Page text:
Empire apples are a cross between McIntosh and Red Delicious. So, in checking out the difference between McIntosh and Empire apples, we’ll naturally have to briefly touch upon Red Delicious as well.
- Season is in September.
- Are both sweet and tart.
- Are red in color, with green easing in.
- Earlier season apples have more green color; later season have more red.
- Also, later season apples tend to be a bit sweeter.
- Uses – best for eating fresh or with applesauce.
In the apple pie experiment, McIntosh were only rated a 3 out of 10: “It holds up better than say, Red Delicious in pies, but still turns quite brown and mushy.”
Indeed, McIntosh are not ideal for baking. If you do decide to be brave and give a McIntosh apple pie a try, the Apple Association recommends using thick slices, and/or adding a thickener.
McIntosh apple trees:
- Are self-fruitful.
- Have some resistance to cedar apple rust.
- Have some susceptibility to fire blight.
- Thrive in colder climates.
- Are highly sturdy; can withstand storms better than other trees.
The parentage of McIntosh is unknown.
The apple was discovered by a man named, appropriately, John McIntosh. He came from a Scottish family and lived in New York State during the late 1700s and early 1800s.
At the age of just 20, McIntosh ran away to Ontario, Canada, with a girl whom his family did not approve of. There, they gave the farmer lifestyle a try.
In 1811, McIntosh found a variety of unknown tree seedlings growing – he transplanted them to his property. By 1830, only one tree remained, trucking along in Canada’s cool climate: the McIntosh.
In 1894, the original McIntosh tree was damaged by fire, making its last harvest in 1910, when it finally perished. Since then, McIntosh trees were spread around Canada and the northeastern United States.
If we are being really honest here, McIntosh apples are not the most popular apple, in large part because of their sheer abundance.
I live in upstate New York, where McIntosh enjoy the colder atmosphere. When looking at places to pick apples, it seems McIntosh are always an option – I must sift through various orchards looking for honeycrisp (my favorite), gala, or really any other variety would be acceptable. But everywhere it’s McIntosh, McIntosh, McIntosh.
They’re not the most fun to pick, because they bruise very easily when being handled. McIntosh apples “fall to the ground if you even look at them the wrong way.”
In addition, McIntosh apples can store for a long time, but they do lose some flavor after awhile. With these attributes, it’s easy to see why McIntosh is not the most beloved apple type out there.
However, it does serve its purpose: McIntosh apple trees can be grown in colder areas that other apples wouldn’t stand a chance in.
And, when purchasing, you can assure yourself a fresh, tasty McIntosh that hasn’t been sitting around awhile if you choose ones with the stem still in tact. Also, look for shiny skin – dull skin is another sign the apple fell from the tree a long time ago.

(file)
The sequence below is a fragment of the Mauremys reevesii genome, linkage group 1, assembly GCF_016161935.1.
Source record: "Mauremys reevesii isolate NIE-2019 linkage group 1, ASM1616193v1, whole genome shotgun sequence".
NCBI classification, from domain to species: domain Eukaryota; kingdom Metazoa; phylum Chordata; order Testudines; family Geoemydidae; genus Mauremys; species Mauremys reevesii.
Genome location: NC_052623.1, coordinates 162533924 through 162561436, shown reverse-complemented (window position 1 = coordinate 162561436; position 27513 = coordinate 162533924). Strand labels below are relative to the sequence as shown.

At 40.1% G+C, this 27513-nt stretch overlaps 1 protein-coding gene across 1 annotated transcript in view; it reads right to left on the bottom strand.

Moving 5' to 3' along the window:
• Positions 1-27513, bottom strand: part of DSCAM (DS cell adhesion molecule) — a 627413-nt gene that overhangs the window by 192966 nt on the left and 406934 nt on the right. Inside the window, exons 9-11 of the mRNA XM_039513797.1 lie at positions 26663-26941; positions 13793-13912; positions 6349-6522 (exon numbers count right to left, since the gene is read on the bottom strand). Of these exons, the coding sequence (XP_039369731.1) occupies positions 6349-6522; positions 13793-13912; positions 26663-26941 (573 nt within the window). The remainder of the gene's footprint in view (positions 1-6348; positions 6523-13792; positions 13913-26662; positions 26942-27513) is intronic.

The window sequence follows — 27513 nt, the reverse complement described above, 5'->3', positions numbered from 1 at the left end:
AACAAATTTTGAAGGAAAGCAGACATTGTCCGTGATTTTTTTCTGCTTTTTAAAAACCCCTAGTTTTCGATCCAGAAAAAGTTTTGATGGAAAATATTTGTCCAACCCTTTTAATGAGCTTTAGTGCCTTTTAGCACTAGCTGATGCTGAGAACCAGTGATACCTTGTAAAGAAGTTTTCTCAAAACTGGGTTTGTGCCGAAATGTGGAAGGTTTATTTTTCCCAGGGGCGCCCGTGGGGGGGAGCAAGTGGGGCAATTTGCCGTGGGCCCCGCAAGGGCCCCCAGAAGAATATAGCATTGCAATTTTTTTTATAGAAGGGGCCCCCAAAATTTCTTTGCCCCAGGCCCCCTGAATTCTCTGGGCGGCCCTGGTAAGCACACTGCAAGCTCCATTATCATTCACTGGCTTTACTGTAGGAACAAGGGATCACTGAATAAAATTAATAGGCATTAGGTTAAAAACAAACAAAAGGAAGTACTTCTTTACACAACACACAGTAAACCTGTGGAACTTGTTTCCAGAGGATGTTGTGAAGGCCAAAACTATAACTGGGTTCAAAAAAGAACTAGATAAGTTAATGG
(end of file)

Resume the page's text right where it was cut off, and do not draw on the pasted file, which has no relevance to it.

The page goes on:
- Come about early to mid season.
- Are both sweet and tart.
- Are crisp on the outside, with soft flesh on the inside.
- Uses – best for eating raw or in salads; decent for applesauce and apple butter; not great for pies.
As with the McIntosh, Empire apples only received a 3 out of 10 with the apple pie experiment: “When baked they have a nice texture, but become cloyingly sweet. The acid is still present, but it’s not enough to fight against the sugar level.”
Empire apple trees:
- Are partially self-fruitful.
- Typically yield a large crop.
- Have some resistance to mildew, fire blight, and cedar apple rust.
- Have some susceptibility to scab.
Empire apples were created by the Agricultural Experiment Station of Cornell University in Geneva, New York, during the 1940s. They were ready for commercial use in 1966. Of course, they’re named after the state they were born in – the Empire state.
As mentioned earlier, Empire apples are a cross between McIntosh and Red Delicious. While the McIntosh apple is not most loved variety, Red Delicious is quite popular; it was in fact the most popular type at one point, but now Fuji and Gala have inched ahead.
Red delicious apples are described as being firm, but juicy. They’re undoubtedly a pretty apple, looking like what an apple “should” look like: a crisp, red color, with clean, smooth skin. You can just picture the fruit being used as a table centerpiece.
Empire apples combine the hardiness of the McIntosh with the sweet flavor of Red Delicious. These apples tend to have that richer, red color derived from Red Delicious. And, they’re less susceptible to bruising, in contrast with the McIntosh.
The advantages continue: Empire apple trees are highly productive, compared to McIntosh trees, which are described as having average growth. Furthermore, Empire apple trees can be planted farther down south than the ever cold-hardy McIntosh.
As I mention on occasion, I don’t intend to go after a “winner” with my Difference Between posts, but inevitably sometimes one emerges. Here, it’s clear Empire apples beat out McIntosh.
But, don’t discount the McIntosh. When harvested later in the season, and not left in storage too long, they can be a decently flavorful eating apple.